Geeking Science: Fashion Meets the Surveillance Age

From the Reflectacles Kickstarter

So after writing the Dark Web Trope Editing Rant in September, my paranoia is running higher. Just a little.

Did you know that there is a whole Fashion subset to avoid the surveillance cameras everywhere?

Here are some Fashion Statements to say something about the person wearing them, either tin-hat-paranoia or they-really-are-out-to-get-you. The accessories could make for some exciting additions to a near future sci-fi or a contemporary thriller.

  1. Makeup and Hair – Asymmetrical is the key. Bright splotches of color hair. Cover or obscure the eye with spikes and decorations. Squares with high differentiation of coloring – black and white. Jewels applied randomly to the face, especially the nose and cheekbones. Gorgeous and disturbing to a species hard-programmed for symmetry. The machines also freak out a little. (See cvdazzle for examples.)
  2. Pattern Recognition Disruption Scarfs – Put on a lacy scarf with dots or mini-faces. For example, the HyperFace scarf has 1,200 facial shapes to blow the surveillance camera software to bits.
  3. Health masks – Those face masks people are wearing to prevent transmission of disease. They may be keeping other transmissions and invasions at bay. Popular among protesters around the world, especially when holding a gathering near suppressive government buildings.
  4. RFID Blocking Wallets – With the credit cards being RFID chipped now, pick up a wallet to keep someone from reading accessing the credit just by talking down the street beside you.
  5. Metallic Fabric Jackets (with or without hoodies) – But the RFID and microchips go beyond just the wallet, dogs are chipped, medical history may be on chips soon, and some medical machines already are microchipped and can be programmed for injections. Pick up a metallic jacket to keep criminals from scanning the microchips … or reprogramming them.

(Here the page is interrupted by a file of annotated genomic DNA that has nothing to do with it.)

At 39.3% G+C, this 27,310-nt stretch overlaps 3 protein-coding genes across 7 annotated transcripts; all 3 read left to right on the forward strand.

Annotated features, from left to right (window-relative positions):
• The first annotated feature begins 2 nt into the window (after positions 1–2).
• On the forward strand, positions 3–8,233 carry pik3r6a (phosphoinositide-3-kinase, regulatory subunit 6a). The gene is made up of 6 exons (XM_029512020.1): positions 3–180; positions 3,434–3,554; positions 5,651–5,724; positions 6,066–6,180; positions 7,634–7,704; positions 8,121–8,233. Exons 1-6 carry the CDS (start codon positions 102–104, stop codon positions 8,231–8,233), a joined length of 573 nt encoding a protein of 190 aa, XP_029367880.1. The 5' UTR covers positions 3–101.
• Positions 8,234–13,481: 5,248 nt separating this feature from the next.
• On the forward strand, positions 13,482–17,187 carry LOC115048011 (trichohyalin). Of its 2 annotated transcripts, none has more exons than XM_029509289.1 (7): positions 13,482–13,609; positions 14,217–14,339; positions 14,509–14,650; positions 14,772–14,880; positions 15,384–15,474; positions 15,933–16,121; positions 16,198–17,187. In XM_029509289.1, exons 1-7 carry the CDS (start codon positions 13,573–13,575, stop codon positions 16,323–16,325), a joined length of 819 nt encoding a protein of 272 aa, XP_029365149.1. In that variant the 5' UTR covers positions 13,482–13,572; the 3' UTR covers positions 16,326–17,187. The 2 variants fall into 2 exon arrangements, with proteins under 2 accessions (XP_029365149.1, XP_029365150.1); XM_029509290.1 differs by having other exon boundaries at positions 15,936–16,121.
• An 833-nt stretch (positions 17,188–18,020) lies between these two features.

6. IR Privacy Eyewear – Full infrared (IR) protection on the sunglasses prevent surveillance cameras from getting eyeshape, one of the most important aspects of facial recognition. A bonus is manufacturing the frames to be extra reflective – this makes the wearer more visible at night when crossing the street while also completely screwing with the camera’s ability to see the person’s face.
  7. Antiflash Clothing – Prismatic metallic ink which interferes when paparazzi beat on a celebrity with flashbulbs. Suddenly their greatest tool of humiliation destroys the very picture they are trying to take. Also great for those days when a politician, or ordinary citizens caught up in a mess, takes a walk of shame before proof of innocence or guilt is established. Also useful for the next company party with the open bar; no pictures, no proof.
  8. Infrared Ballcaps – The brim of the cap shines an IR light on the face, making it too bright for surveillance cameras to see. Perfect for those late night run to Walmart, and you don’t want to get dolled up in an anti-surveillance fashion statement.


Bacchi, Umberto and Suliman, Adela. “Face masks to decoy t-shirts: The rise of anti-surveillance fashion”. Reuters. 2019 September 26. – Last viewed 11/13/2019.

CV Dazzle. “Camouflage from face detection.” cvdazzle. 2017 August 22. – Last viewed 11/13/2019.

Dobush, Grace. “Privacy by design: How fashion combats surveillance”. The Christian Science Monitor. 2017 January 27. – Last viewed 11/13/2019.

Hern, Alex. “The fashion line designed to trick surveillance cameras”. 2019 August 14. – Last viewed 11/13/2019.

Hu, Jane C. “When Will TJ Maxx Sell Anti-Surveillance Fashion?” Slate. 2019 August 15. – Last viewed 11/13/2019.

Jacobs, Bel. “How what you wear can help you avoid surveillance.” BBC. 2017 March 20. – Last viewed 11/13/2019.

Reflectables. “IRpair & Phantom – Privacy Eyewear.” Kickstarter. 2019 November. – Last viewed 11/13/2019.